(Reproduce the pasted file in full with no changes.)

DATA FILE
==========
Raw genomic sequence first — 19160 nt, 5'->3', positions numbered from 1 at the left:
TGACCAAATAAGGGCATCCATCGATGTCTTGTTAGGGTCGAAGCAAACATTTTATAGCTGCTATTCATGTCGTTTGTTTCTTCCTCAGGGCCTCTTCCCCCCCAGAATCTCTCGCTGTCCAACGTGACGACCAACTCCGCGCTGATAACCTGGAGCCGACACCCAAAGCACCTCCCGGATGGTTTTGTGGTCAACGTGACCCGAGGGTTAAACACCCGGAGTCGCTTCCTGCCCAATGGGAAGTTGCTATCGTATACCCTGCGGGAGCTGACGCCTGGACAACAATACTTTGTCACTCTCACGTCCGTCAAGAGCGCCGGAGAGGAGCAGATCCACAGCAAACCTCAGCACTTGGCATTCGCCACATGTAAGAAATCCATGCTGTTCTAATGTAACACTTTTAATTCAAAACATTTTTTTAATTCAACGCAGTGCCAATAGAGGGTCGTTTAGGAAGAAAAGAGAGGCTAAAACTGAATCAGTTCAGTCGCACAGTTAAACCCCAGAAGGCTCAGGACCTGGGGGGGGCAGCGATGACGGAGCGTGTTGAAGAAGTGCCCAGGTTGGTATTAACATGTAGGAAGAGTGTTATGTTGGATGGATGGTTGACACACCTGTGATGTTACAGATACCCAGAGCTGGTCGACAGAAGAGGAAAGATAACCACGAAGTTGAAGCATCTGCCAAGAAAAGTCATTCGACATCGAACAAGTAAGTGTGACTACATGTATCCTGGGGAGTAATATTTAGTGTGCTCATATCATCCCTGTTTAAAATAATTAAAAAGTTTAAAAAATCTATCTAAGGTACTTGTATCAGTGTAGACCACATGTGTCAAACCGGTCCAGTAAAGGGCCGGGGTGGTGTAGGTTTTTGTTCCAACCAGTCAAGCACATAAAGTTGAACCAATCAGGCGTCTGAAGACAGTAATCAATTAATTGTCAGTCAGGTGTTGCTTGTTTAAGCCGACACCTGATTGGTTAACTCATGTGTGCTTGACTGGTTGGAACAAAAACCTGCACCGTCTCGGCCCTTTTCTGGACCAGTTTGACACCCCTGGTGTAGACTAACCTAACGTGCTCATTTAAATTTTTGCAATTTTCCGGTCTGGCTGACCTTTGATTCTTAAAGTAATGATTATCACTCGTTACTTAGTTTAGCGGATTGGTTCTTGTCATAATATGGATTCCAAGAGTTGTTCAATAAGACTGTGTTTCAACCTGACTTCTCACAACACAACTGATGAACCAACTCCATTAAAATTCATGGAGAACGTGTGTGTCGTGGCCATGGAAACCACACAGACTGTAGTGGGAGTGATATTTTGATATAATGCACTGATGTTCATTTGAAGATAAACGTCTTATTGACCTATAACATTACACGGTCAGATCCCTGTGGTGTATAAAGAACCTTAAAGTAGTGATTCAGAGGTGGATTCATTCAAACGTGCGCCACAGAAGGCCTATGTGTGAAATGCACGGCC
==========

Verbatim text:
Raw genomic sequence first — 19160 nt, 5'->3', positions numbered from 1 at the left:
TGACCAAATAAGGGCATCCATCGATGTCTTGTTAGGGTCGAAGCAAACATTTTATAGCTGCTATTCATGTCGTTTGTTTCTTCCTCAGGGCCTCTTCCCCCCCAGAATCTCTCGCTGTCCAACGTGACGACCAACTCCGCGCTGATAACCTGGAGCCGACACCCAAAGCACCTCCCGGATGGTTTTGTGGTCAACGTGACCCGAGGGTTAAACACCCGGAGTCGCTTCCTGCCCAATGGGAAGTTGCTATCGTATACCCTGCGGGAGCTGACGCCTGGACAACAATACTTTGTCACTCTCACGTCCGTCAAGAGCGCCGGAGAGGAGCAGATCCACAGCAAACCTCAGCACTTGGCATTCGCCACATGTAAGAAATCCATGCTGTTCTAATGTAACACTTTTAATTCAAAACATTTTTTTAATTCAACGCAGTGCCAATAGAGGGTCGTTTAGGAAGAAAAGAGAGGCTAAAACTGAATCAGTTCAGTCGCACAGTTAAACCCCAGAAGGCTCAGGACCTGGGGGGGGCAGCGATGACGGAGCGTGTTGAAGAAGTGCCCAGGTTGGTATTAACATGTAGGAAGAGTGTTATGTTGGATGGATGGTTGACACACCTGTGATGTTACAGATACCCAGAGCTGGTCGACAGAAGAGGAAAGATAACCACGAAGTTGAAGCATCTGCCAAGAAAAGTCATTCGACATCGAACAAGTAAGTGTGACTACATGTATCCTGGGGAGTAATATTTAGTGTGCTCATATCATCCCTGTTTAAAATAATTAAAAAGTTTAAAAAATCTATCTAAGGTACTTGTATCAGTGTAGACCACATGTGTCAAACCGGTCCAGTAAAGGGCCGGGGTGGTGTAGGTTTTTGTTCCAACCAGTCAAGCACATAAAGTTGAACCAATCAGGCGTCTGAAGACAGTAATCAATTAATTGTCAGTCAGGTGTTGCTTGTTTAAGCCGACACCTGATTGGTTAACTCATGTGTGCTTGACTGGTTGGAACAAAAACCTGCACCGTCTCGGCCCTTTTCTGGACCAGTTTGACACCCCTGGTGTAGACTAACCTAACGTGCTCATTTAAATTTTTGCAATTTTCCGGTCTGGCTGACCTTTGATTCTTAAAGTAATGATTATCACTCGTTACTTAGTTTAGCGGATTGGTTCTTGTCATAATATGGATTCCAAGAGTTGTTCAATAAGACTGTGTTTCAACCTGACTTCTCACAACACAACTGATGAACCAACTCCATTAAAATTCATGGAGAACGTGTGTGTCGTGGCCATGGAAACCACACAGACTGTAGTGGGAGTGATATTTTGATATAATGCACTGATGTTCATTTGAAGATAAACGTCTTATTGACCTATAACATTACACGGTCAGATCCCTGTGGTGTATAAAGAACCTTAAAGTAGTGATTCAGAGGTGGATTCATTCAAACGTGCGCCACAGAAGGCCTATGTGTGAAATGCACGGCC